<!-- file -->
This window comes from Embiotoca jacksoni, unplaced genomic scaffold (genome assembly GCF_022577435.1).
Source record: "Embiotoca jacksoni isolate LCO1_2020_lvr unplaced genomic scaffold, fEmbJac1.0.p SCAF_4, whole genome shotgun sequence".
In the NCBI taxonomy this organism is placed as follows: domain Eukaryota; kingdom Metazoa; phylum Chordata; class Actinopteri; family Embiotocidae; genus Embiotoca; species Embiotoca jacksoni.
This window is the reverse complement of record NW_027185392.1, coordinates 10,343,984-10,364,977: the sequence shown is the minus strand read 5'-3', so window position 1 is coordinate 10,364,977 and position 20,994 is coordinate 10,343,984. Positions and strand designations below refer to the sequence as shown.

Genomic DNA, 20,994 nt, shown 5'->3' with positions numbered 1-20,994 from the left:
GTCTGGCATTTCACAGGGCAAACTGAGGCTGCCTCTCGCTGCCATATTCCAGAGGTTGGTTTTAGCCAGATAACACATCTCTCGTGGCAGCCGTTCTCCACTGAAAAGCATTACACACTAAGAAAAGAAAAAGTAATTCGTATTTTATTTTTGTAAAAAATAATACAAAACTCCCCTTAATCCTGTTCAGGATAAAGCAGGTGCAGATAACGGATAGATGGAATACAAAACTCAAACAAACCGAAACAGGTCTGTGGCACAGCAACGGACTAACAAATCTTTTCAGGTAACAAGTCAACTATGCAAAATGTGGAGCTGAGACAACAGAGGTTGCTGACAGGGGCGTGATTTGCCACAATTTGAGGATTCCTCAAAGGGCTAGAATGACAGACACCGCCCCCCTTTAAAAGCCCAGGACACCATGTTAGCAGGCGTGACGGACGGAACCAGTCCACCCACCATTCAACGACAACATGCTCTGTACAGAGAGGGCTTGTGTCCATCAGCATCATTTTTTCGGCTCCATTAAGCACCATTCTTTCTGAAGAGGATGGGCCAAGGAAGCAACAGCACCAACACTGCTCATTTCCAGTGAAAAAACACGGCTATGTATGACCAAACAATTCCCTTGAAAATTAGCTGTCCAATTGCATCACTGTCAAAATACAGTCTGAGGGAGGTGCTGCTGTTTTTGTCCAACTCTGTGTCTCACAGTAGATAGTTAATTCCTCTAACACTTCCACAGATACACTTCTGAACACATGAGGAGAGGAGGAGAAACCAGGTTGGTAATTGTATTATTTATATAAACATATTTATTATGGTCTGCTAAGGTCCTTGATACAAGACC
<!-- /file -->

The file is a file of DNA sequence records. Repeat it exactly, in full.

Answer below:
This window comes from Embiotoca jacksoni, unplaced genomic scaffold (genome assembly GCF_022577435.1).
Source record: "Embiotoca jacksoni isolate LCO1_2020_lvr unplaced genomic scaffold, fEmbJac1.0.p SCAF_4, whole genome shotgun sequence".
In the NCBI taxonomy this organism is placed as follows: domain Eukaryota; kingdom Metazoa; phylum Chordata; class Actinopteri; family Embiotocidae; genus Embiotoca; species Embiotoca jacksoni.
This window is the reverse complement of record NW_027185392.1, coordinates 10,343,984-10,364,977: the sequence shown is the minus strand read 5'-3', so window position 1 is coordinate 10,364,977 and position 20,994 is coordinate 10,343,984. Positions and strand designations below refer to the sequence as shown.

Genomic DNA, 20,994 nt, shown 5'->3' with positions numbered 1-20,994 from the left:
GTCTGGCATTTCACAGGGCAAACTGAGGCTGCCTCTCGCTGCCATATTCCAGAGGTTGGTTTTAGCCAGATAACACATCTCTCGTGGCAGCCGTTCTCCACTGAAAAGCATTACACACTAAGAAAAGAAAAAGTAATTCGTATTTTATTTTTGTAAAAAATAATACAAAACTCCCCTTAATCCTGTTCAGGATAAAGCAGGTGCAGATAACGGATAGATGGAATACAAAACTCAAACAAACCGAAACAGGTCTGTGGCACAGCAACGGACTAACAAATCTTTTCAGGTAACAAGTCAACTATGCAAAATGTGGAGCTGAGACAACAGAGGTTGCTGACAGGGGCGTGATTTGCCACAATTTGAGGATTCCTCAAAGGGCTAGAATGACAGACACCGCCCCCCTTTAAAAGCCCAGGACACCATGTTAGCAGGCGTGACGGACGGAACCAGTCCACCCACCATTCAACGACAACATGCTCTGTACAGAGAGGGCTTGTGTCCATCAGCATCATTTTTTCGGCTCCATTAAGCACCATTCTTTCTGAAGAGGATGGGCCAAGGAAGCAACAGCACCAACACTGCTCATTTCCAGTGAAAAAACACGGCTATGTATGACCAAACAATTCCCTTGAAAATTAGCTGTCCAATTGCATCACTGTCAAAATACAGTCTGAGGGAGGTGCTGCTGTTTTTGTCCAACTCTGTGTCTCACAGTAGATAGTTAATTCCTCTAACACTTCCACAGATACACTTCTGAACACATGAGGAGAGGAGGAGAAACCAGGTTGGTAATTGTATTATTTATATAAACATATTTATTATGGTCTGCTAAGGTCCTTGATACAAGACC